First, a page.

Lebkuchen have been made in Nuremberg since medieval times. This recipe for Nürnberger Lebkuchen (Nuremberg Lebkuchen) is from 1553! Isn’t that awesome? 😀
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Nuremberg Lebkuchen History
Lebkuchen have a long tradition in Nuremberg. The first Lebküchner (Lebkuchen maker) was recorded in 1395 in Nuremberg. Medieval Lebkuchen were made with honey, sugar, flour and spices – no nuts, no eggs, no candied citrus peel. Honey hunters gathered honey from wild bee colonies in the large forest that surrounds Nuremberg (old drawing of honey hunters). In earlier times, the Nuremberg forest was also called “The bee garden of the Holy Roman Empire”. Nuremberg was also one of the two largest trade centers on the route from Italy to Northern Europe in medieval times. So there was no shortage of imported cane sugar and spices.
Related: Old-Fashioned Gingerbread Recipe From 200 Years Ago!
Niernberger Lezeltlach – Nuremberg Lebkuchen
Scroll down for the adapted recipe.
- 1 Maß honey
- 1 1/2 Pfund sugar
- 1 Vierling flour
- 1 Lot cinnamon
- 3 Lot nutmeg
- 1 1/2 Lot cloves
- 6 Lot ginger
- 1 Quintel mace
The recipe was published in The Cookbook Of Sabina Welserin: Recipe 163 – Niernberger Lezeltlach zu machen (in medieval German). Here‘s the English translation of the recipe: To make Nürnberger Lebkuchen.
Medieval Weights & Measures
The strange weights and measures puzzled me for some days: Maß, Pfund, Vierling, Lot, Quintel. In the 16th century, the Maß in Augsburg isn’t the same as the Maß in Munich. And the Nuremberg Pfund in 1550 is different than the Nuremberg Pfund in 1810.
Sabina Welser or Welserin lived in Augsburg or Nuremberg in 1553 when she published her cookbook. So I searched for weights in Augsburg and Nuremberg in the 16th century.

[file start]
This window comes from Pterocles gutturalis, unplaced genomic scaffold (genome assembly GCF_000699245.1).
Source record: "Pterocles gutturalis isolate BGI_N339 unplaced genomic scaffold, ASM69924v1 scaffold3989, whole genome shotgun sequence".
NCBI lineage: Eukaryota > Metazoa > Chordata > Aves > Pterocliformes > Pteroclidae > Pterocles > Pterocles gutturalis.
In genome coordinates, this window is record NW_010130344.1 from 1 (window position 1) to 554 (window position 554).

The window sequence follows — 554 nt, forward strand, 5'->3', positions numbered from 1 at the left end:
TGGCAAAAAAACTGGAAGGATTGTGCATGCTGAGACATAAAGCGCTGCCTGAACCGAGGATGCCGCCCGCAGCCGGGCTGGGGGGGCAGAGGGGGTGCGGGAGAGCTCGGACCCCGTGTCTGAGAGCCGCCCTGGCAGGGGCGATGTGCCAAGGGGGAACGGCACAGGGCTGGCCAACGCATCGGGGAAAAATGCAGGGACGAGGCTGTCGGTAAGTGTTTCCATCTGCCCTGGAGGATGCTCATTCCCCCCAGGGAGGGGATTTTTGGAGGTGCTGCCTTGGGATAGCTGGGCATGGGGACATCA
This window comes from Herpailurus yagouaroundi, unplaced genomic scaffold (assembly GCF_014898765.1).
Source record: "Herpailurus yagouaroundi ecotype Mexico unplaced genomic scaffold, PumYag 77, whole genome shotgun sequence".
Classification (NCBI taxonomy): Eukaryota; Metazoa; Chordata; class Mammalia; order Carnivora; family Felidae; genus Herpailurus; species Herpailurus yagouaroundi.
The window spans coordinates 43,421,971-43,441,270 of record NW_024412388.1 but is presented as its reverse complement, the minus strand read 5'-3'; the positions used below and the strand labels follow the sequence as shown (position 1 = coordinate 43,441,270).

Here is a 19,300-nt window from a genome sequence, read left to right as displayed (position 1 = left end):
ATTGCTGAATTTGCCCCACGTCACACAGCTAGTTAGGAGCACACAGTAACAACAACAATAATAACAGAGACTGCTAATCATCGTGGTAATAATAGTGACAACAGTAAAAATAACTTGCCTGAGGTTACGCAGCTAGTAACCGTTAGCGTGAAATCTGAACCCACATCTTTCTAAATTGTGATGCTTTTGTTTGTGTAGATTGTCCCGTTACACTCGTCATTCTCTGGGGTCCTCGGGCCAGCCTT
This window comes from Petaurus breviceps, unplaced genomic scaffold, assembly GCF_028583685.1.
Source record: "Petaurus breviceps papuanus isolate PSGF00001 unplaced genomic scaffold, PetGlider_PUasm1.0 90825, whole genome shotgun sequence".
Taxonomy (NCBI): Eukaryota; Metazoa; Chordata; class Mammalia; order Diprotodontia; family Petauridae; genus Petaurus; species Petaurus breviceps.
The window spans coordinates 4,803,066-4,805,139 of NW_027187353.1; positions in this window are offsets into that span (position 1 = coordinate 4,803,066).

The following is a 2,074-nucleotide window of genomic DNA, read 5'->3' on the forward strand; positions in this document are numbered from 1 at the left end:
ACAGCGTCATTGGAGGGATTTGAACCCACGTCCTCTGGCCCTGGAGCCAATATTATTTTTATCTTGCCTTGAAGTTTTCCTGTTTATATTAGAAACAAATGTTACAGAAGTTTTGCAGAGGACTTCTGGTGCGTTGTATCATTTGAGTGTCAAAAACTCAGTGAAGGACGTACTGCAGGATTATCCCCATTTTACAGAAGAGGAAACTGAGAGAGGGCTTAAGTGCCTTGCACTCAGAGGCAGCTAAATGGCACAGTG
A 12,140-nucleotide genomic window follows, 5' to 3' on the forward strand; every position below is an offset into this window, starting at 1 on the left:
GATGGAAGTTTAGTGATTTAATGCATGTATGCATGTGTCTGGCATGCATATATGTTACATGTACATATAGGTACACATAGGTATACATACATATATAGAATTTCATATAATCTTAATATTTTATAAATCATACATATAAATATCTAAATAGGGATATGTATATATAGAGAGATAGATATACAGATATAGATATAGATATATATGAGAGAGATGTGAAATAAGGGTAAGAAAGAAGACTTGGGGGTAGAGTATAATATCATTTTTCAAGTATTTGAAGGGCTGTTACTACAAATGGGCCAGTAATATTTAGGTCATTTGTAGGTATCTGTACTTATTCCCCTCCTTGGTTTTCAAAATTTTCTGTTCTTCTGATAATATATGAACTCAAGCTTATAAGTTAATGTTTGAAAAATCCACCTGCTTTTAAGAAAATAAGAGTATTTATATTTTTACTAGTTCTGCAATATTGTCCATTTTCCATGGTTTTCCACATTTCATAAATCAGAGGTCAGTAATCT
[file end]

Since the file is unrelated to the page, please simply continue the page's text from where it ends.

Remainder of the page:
Maß or Maaß
- unit of volume; used to measure wine, beer & honey
- 1 Augsburger Maß (in 1537) = 1.428 liter (according to this source, pdf, p. 7) (I used this weight and volume conversion to convert liter to kilogram)
1 Maß honey (Augsburg, 1537) ≈ 2.1 kg / 4.5 lbs.
- unit of weight; used to measure sugar etc.
- 1 Nürnberger Pfund (in 1558) = 483 g (according to this source, pdf, p. 6)
1 1/2 Pfund sugar (Nuremberg, 1558) = 725 g / 1.6 lb.
- unit of volume; used to measure grains, flour etc.
- 1 Schaff = 8 Metzen (picture of Garser Metzen, 1344) = 32 Vierling = 128 Viertel = 512 Mäßle
- 1 Schaff = 205.3 liter (according to this source, pdf, p. 8)
- 1 Vierling = 6.42 liter
- 1 Vierling flour ≈ 2.7 kg (wheat flour) = 3.5 kg (whole wheat flour)
1 Vierling whole wheat flour (Bavaria, 16th century) ≈ 2.8 kg / 6.2 lbs.
Lot & Quintel
- unit of weight; used to measure spices etc.
- 1 Pfund = 16 Unzen = 32 Lot = 128 Quintel = 512 Sechzehntel = 7680 Grän (according to this source, pdf, p. 4)
1 Lot (Bavaria, 16th century) = 15 g
Quintel = 3.75 g
Medieval Gingerbread Ingredients
In the medieval era, flour contained more bran and was less finely ground than today. Therefore I used home-milled, coarse ground wheat flour. I combined 1 part coarse ground wholewheat flour with 1 part all-purpose flour for the medieval gingerbread.
As substitute, if you don’t have a grain mill at home, use graham flour. Or combine 1 part coarse ground whole wheat flour with 1 part all-purpose flour for the medieval gingerbread.